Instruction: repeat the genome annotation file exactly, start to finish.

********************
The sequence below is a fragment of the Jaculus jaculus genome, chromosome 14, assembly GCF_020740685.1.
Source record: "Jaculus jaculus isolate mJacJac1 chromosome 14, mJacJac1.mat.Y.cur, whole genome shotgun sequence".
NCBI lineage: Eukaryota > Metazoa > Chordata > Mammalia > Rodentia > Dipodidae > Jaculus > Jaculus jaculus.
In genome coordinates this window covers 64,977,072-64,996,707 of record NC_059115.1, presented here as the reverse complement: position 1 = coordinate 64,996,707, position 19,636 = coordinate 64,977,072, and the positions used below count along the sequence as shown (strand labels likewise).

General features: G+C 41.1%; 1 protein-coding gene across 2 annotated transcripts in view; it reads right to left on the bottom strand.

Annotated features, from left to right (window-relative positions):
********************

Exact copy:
The sequence below is a fragment of the Jaculus jaculus genome, chromosome 14, assembly GCF_020740685.1.
Source record: "Jaculus jaculus isolate mJacJac1 chromosome 14, mJacJac1.mat.Y.cur, whole genome shotgun sequence".
NCBI lineage: Eukaryota > Metazoa > Chordata > Mammalia > Rodentia > Dipodidae > Jaculus > Jaculus jaculus.
In genome coordinates this window covers 64,977,072-64,996,707 of record NC_059115.1, presented here as the reverse complement: position 1 = coordinate 64,996,707, position 19,636 = coordinate 64,977,072, and the positions used below count along the sequence as shown (strand labels likewise).

General features: G+C 41.1%; 1 protein-coding gene across 2 annotated transcripts in view; it reads right to left on the bottom strand.

Annotated features, from left to right (window-relative positions):